Apple's "third party manufacturer prevention" security for its Lightning Cables has been circumvented... permanently.
Apple changed its iconic dock cable with the launch of the iPhone 5 to the "Lightning Cable." Apart from the cable now being reversible, Apple added an extra layer of security to their cable, so that for an accessory to work with the iPhone, the company would need a digital certificate or authorization from Apple. Not only is this massive pain for consumers (and a source of profit for Apple), but it prevents budget versions of the cable and accessories from flooding the market, while giving Apple leverage over the manufacturers. This is why the Chinese firm iPhone5Mod set out to hack this digital restriction, and they have finally done it.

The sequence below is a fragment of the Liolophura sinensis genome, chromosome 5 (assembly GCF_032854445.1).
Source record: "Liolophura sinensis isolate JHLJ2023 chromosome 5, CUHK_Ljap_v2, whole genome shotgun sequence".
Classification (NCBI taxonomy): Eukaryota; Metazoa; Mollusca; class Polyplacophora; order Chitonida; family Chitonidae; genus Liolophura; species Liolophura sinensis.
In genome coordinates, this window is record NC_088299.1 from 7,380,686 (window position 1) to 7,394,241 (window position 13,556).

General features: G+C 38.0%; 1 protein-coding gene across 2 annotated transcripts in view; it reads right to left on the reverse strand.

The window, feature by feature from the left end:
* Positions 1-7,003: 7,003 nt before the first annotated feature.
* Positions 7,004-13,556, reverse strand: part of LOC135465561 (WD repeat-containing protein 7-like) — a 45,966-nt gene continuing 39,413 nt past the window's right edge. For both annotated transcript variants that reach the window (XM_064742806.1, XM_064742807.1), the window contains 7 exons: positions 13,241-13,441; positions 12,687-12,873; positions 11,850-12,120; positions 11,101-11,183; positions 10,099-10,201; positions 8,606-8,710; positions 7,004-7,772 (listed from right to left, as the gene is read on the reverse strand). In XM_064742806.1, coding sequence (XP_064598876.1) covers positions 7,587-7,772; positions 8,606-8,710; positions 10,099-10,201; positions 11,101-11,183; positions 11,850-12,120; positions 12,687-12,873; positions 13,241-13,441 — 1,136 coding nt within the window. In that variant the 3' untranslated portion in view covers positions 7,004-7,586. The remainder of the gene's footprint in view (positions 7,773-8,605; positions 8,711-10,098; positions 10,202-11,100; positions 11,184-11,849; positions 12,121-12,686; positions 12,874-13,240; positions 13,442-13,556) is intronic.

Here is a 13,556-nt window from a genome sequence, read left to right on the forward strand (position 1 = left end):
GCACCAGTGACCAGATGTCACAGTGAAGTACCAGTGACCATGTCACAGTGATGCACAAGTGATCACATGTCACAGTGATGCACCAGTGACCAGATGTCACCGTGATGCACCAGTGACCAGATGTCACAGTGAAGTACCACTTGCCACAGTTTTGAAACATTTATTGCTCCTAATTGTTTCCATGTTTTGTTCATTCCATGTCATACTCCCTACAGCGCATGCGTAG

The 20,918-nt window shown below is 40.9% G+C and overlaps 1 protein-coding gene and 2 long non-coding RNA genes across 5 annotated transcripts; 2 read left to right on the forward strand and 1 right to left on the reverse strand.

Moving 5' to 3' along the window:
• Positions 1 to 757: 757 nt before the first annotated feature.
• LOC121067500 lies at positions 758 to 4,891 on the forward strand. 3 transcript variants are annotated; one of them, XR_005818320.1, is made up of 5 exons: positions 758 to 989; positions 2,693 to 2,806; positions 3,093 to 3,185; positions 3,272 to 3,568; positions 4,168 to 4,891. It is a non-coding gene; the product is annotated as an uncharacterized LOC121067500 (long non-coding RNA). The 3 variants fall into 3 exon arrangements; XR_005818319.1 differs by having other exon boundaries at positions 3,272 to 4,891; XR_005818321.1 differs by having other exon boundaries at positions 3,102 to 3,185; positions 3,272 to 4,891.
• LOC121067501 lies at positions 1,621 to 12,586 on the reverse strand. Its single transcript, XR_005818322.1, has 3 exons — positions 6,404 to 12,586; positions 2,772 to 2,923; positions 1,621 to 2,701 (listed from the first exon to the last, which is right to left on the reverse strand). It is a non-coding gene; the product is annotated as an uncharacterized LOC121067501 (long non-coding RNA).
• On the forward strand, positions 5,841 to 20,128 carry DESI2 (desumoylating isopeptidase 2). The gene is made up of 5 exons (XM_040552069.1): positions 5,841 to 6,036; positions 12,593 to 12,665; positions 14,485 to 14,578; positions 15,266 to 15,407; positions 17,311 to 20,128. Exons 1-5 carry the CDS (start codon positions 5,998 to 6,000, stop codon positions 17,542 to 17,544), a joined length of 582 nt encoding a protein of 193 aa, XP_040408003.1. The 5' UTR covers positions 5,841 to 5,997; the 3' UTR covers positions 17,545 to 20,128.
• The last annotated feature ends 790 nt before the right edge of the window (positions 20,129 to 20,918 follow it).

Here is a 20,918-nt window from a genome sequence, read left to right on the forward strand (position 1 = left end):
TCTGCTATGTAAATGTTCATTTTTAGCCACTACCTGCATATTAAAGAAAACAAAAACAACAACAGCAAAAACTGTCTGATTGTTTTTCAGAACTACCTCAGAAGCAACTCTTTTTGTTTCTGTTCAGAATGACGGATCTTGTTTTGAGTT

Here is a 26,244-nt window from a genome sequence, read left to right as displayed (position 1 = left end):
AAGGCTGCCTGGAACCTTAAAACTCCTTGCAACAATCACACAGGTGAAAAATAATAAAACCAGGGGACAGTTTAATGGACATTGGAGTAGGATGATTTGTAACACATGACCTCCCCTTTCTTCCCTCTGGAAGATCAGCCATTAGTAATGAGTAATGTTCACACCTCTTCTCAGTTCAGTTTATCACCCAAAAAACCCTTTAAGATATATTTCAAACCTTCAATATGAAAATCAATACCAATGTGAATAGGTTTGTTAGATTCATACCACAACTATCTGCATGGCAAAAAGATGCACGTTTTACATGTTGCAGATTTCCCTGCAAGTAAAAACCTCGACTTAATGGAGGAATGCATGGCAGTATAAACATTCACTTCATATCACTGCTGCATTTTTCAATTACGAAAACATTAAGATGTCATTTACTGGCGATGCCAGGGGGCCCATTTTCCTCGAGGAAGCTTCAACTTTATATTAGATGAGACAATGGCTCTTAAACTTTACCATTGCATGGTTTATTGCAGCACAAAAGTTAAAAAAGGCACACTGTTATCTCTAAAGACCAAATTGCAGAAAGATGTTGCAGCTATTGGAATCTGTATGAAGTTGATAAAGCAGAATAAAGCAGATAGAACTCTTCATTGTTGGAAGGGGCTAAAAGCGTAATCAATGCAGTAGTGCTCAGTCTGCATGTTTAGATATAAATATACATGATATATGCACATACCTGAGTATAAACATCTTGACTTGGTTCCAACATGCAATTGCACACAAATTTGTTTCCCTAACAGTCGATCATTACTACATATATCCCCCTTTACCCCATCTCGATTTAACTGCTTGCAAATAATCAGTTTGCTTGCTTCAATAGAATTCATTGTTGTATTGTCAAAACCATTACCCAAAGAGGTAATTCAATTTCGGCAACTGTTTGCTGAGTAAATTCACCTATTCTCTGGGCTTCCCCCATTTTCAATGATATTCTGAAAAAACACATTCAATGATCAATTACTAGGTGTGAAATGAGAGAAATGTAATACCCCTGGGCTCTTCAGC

The security circumvention comes at the hands of a hardware change, meaning that Apple cannot simply reverse engineer the hack using the software itself. Previously, the iPhone 5 on iOS 7 beta would give an annoying pop-up if the accessory did not have the authorization, but now cheaper cables can start pouring in from China, India and the Middle East. This is not the first time iPhone5Mod has angered Apple, having previously engineered cases that would transform an iPhone 4S to an iPhone 5. Unfortunately for the multinational giant, there is nothing they can do about it at the moment, as copyright and patent laws are treated differently in China. To show how different the cables now work from the native Apple versions, iPhone5Mod has released an instructional video, seen below.